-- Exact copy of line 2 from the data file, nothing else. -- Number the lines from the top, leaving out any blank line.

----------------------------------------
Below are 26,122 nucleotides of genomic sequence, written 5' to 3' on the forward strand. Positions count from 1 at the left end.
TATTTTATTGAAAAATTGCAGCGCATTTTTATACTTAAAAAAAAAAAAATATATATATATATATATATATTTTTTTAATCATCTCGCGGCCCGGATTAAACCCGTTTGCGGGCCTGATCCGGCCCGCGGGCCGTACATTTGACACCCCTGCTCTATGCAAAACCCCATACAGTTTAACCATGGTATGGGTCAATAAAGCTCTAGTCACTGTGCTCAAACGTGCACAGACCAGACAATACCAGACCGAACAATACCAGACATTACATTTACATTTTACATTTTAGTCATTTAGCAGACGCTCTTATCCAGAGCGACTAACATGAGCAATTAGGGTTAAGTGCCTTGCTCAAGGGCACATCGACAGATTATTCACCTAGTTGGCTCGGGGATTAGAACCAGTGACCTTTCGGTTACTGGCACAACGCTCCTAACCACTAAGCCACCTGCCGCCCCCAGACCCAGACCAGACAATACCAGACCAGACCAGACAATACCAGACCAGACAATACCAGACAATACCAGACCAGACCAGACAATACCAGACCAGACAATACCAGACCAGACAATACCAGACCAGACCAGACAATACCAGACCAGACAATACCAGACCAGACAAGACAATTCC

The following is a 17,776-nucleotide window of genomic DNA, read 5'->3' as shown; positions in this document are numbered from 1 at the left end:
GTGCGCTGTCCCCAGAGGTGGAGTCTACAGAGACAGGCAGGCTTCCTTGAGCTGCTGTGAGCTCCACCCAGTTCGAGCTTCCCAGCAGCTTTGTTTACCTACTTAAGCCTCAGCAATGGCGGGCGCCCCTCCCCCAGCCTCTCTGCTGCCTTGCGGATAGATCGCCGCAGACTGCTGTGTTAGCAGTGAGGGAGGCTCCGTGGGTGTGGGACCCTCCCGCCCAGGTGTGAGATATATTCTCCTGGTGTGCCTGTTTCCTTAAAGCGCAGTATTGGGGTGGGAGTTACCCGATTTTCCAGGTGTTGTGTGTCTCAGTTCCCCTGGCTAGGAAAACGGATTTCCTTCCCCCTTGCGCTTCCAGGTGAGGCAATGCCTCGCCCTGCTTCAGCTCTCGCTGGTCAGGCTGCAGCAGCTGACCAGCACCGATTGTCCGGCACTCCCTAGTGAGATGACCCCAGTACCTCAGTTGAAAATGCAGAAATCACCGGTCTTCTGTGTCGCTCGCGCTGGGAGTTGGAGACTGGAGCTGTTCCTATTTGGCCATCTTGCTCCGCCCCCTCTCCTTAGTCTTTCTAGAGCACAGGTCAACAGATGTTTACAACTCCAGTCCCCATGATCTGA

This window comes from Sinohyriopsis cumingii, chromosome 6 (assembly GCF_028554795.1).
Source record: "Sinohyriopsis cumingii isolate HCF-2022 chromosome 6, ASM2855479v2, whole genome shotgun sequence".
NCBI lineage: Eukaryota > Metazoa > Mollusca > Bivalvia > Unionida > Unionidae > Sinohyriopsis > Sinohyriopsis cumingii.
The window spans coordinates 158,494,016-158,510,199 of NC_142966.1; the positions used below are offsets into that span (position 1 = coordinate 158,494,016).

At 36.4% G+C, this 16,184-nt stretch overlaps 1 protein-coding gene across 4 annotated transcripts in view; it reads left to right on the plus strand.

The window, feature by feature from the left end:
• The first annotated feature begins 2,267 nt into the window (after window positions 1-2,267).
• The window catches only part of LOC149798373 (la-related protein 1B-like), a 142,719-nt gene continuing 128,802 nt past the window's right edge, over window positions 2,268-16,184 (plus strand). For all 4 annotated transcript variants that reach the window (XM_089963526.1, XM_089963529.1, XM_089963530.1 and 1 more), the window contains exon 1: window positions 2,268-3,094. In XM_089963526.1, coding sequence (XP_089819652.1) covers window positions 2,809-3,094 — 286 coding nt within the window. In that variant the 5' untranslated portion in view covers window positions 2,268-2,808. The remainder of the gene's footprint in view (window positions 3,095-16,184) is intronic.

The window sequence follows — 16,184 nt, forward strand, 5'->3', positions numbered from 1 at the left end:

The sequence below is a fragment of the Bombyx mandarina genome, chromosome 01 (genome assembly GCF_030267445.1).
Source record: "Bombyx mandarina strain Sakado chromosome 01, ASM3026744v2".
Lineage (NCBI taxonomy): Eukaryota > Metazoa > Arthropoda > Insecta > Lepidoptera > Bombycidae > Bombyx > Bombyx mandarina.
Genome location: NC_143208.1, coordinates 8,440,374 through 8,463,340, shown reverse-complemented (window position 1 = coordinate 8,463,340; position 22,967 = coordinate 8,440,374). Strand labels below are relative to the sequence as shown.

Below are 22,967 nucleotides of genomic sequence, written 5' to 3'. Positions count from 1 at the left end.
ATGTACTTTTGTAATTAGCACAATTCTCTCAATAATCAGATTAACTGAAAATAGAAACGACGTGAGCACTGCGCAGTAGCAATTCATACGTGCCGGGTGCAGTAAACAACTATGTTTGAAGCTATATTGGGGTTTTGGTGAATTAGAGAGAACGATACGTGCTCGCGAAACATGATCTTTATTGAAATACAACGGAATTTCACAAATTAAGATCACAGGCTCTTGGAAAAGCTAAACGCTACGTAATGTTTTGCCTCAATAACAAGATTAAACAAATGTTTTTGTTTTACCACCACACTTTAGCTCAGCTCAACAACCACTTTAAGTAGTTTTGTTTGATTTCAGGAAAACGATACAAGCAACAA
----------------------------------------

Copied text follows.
TATTTTATTGAAAAATTGCAGCGCATTTTTATACTTAAAAAAAAAAAAATATATATATATATATATATATTTTTTTAATCATCTCGCGGCCCGGATTAAACCCGTTTGCGGGCCTGATCCGGCCCGCGGGCCGTACATTTGACACCCCTGCTCTATGCAAAACCCCATACAGTTTAACCATGGTATGGGTCAATAAAGCTCTAGTCACTGTGCTCAAACGTGCACAGACCAGACAATACCAGACCGAACAATACCAGACATTACATTTACATTTTACATTTTAGTCATTTAGCAGACGCTCTTATCCAGAGCGACTAACATGAGCAATTAGGGTTAAGTGCCTTGCTCAAGGGCACATCGACAGATTATTCACCTAGTTGGCTCGGGGATTAGAACCAGTGACCTTTCGGTTACTGGCACAACGCTCCTAACCACTAAGCCACCTGCCGCCCCCAGACCCAGACCAGACAATACCAGACCAGACCAGACAATACCAGACCAGACAATACCAGACAATACCAGACCAGACCAGACAATACCAGACCAGACAATACCAGACCAGACAATACCAGACCAGACCAGACAATACCAGACCAGACAATACCAGACCAGACAAGACAATTCC